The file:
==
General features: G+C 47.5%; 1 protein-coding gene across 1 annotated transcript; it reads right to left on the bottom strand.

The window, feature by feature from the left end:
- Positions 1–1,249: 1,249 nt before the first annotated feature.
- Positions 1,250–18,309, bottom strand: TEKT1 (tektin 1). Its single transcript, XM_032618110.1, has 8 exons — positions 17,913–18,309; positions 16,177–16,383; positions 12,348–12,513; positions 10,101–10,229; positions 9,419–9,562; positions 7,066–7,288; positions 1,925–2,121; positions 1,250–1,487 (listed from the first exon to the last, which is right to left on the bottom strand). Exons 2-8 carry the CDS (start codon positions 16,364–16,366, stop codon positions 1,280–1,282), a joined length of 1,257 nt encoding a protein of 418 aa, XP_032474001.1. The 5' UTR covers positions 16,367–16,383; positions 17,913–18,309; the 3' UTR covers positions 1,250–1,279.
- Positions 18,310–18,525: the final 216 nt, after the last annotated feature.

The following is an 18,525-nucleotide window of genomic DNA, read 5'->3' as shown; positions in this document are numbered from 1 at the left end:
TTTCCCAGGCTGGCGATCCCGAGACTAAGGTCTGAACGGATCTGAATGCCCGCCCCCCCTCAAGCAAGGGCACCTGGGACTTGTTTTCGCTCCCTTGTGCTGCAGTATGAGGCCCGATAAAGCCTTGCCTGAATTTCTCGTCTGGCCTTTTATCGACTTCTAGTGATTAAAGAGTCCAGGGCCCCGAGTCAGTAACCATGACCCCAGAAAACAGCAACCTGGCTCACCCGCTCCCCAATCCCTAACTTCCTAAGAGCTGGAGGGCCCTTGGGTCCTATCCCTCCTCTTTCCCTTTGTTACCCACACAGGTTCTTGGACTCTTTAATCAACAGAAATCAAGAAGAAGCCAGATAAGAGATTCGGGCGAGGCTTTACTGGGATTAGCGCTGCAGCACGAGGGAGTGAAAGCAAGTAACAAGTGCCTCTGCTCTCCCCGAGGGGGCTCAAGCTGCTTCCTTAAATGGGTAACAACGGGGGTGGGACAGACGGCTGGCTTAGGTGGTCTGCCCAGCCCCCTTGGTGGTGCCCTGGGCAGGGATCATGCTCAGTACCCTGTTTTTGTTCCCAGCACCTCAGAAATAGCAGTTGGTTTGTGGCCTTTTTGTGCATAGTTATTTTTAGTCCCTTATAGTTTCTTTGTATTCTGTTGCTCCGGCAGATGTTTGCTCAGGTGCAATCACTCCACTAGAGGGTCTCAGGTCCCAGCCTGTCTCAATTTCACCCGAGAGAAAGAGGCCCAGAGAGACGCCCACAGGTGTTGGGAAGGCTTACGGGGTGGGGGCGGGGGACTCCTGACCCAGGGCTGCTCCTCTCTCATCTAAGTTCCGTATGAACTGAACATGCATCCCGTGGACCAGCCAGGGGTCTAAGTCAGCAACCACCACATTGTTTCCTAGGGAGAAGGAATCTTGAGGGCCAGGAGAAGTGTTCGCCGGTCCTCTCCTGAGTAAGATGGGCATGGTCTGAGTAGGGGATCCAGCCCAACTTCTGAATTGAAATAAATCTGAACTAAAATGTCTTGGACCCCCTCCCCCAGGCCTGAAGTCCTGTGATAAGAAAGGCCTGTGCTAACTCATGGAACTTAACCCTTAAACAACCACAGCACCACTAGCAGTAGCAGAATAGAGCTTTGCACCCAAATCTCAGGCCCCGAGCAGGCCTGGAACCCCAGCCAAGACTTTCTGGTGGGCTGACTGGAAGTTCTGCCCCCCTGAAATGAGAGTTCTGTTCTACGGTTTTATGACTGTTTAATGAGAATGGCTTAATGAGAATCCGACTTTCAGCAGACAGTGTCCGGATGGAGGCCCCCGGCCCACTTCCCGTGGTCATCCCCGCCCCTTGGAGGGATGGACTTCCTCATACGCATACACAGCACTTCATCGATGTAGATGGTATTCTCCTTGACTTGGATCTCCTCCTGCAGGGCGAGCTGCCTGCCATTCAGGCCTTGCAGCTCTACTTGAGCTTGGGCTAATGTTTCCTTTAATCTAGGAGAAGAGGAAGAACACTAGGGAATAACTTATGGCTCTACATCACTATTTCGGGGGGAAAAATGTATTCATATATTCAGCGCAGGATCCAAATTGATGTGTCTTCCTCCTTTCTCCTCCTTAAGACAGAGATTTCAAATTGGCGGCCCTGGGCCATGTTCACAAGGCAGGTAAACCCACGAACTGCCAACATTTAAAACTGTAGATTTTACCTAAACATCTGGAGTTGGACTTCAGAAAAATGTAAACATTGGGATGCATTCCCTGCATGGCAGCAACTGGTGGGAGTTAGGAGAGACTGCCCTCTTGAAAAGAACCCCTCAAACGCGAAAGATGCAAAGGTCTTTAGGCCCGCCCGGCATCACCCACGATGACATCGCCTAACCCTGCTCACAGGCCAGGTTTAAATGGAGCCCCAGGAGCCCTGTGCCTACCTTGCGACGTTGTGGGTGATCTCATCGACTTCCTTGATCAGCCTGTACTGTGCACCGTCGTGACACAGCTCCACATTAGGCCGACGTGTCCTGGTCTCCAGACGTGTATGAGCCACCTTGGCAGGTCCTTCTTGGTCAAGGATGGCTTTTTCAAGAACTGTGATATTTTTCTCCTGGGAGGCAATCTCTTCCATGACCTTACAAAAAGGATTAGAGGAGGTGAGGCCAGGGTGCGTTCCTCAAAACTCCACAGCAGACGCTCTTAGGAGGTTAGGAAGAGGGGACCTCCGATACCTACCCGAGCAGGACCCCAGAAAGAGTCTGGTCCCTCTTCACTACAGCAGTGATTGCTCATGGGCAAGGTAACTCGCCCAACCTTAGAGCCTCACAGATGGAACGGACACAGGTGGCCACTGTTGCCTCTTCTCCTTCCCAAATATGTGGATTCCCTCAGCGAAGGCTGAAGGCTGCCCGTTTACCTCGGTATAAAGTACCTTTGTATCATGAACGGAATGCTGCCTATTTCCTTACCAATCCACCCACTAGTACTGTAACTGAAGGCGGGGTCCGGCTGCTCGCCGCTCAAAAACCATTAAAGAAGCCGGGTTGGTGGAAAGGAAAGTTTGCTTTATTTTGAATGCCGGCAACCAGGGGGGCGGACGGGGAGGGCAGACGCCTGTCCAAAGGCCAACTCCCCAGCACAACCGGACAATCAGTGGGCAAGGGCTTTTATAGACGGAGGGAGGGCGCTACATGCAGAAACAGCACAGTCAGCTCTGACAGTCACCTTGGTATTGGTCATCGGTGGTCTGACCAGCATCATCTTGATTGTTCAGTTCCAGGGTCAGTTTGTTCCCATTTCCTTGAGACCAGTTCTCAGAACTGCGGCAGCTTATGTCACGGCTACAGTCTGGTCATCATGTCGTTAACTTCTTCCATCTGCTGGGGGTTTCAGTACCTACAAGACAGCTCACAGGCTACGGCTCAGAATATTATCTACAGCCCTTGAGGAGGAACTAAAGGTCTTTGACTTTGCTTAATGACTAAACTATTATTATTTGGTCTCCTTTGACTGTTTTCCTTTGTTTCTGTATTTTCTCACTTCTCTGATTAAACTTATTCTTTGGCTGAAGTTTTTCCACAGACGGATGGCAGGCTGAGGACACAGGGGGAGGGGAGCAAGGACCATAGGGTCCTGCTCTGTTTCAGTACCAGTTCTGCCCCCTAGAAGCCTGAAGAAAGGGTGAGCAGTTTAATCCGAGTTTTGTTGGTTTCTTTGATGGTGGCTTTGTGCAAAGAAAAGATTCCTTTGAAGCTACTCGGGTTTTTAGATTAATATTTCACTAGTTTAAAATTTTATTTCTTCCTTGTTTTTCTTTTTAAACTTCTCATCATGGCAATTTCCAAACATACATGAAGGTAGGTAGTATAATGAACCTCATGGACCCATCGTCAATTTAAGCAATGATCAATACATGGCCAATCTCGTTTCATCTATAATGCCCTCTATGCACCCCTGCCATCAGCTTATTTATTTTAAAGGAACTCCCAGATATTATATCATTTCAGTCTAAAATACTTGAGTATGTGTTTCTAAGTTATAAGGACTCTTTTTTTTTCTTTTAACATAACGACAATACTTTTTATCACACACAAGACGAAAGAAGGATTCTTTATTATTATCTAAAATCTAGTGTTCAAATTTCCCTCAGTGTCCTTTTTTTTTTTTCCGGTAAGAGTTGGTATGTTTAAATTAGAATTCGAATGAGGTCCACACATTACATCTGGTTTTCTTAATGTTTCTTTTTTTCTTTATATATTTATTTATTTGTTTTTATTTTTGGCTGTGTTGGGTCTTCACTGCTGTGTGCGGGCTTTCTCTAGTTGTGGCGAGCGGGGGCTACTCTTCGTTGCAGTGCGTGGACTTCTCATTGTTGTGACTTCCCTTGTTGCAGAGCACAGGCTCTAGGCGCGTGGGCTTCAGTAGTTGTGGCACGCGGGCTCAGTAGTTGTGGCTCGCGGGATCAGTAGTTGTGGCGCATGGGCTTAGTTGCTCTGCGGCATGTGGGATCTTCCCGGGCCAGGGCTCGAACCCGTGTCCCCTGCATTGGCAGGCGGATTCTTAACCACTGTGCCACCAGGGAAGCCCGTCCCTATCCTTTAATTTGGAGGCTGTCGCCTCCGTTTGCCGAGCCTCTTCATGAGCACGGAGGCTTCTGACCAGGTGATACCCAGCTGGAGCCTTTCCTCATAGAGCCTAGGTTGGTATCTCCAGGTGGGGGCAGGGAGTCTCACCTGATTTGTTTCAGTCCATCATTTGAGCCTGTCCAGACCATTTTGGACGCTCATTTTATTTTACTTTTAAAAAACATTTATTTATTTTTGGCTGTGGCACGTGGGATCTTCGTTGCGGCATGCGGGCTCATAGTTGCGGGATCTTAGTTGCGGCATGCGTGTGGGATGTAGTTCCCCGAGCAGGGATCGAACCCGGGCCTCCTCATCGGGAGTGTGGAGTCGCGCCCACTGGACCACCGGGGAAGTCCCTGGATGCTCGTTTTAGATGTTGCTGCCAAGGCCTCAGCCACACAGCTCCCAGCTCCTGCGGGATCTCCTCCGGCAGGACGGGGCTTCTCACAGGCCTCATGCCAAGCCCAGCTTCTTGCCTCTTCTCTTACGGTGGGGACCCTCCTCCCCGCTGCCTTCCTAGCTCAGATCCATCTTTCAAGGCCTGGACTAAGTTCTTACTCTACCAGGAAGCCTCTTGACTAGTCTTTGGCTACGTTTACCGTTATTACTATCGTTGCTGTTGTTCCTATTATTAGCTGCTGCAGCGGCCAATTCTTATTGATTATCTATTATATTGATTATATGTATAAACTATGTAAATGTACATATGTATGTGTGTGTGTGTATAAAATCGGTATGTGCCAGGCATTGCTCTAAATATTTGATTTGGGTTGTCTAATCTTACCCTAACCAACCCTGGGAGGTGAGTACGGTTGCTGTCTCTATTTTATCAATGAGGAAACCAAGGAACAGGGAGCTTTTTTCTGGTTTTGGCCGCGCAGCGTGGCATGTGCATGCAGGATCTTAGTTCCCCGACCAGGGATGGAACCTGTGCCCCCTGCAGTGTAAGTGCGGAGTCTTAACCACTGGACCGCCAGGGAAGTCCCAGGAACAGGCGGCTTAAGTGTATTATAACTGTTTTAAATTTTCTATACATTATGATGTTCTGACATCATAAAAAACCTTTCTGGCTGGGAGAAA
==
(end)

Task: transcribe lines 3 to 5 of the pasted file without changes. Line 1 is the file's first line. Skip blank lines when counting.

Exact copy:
- Positions 1–1,249: 1,249 nt before the first annotated feature.
- Positions 1,250–18,309, bottom strand: TEKT1 (tektin 1). Its single transcript, XM_032618110.1, has 8 exons — positions 17,913–18,309; positions 16,177–16,383; positions 12,348–12,513; positions 10,101–10,229; positions 9,419–9,562; positions 7,066–7,288; positions 1,925–2,121; positions 1,250–1,487 (listed from the first exon to the last, which is right to left on the bottom strand). Exons 2-8 carry the CDS (start codon positions 16,364–16,366, stop codon positions 1,280–1,282), a joined length of 1,257 nt encoding a protein of 418 aa, XP_032474001.1. The 5' UTR covers positions 16,367–16,383; positions 17,913–18,309; the 3' UTR covers positions 1,250–1,279.
- Positions 18,310–18,525: the final 216 nt, after the last annotated feature.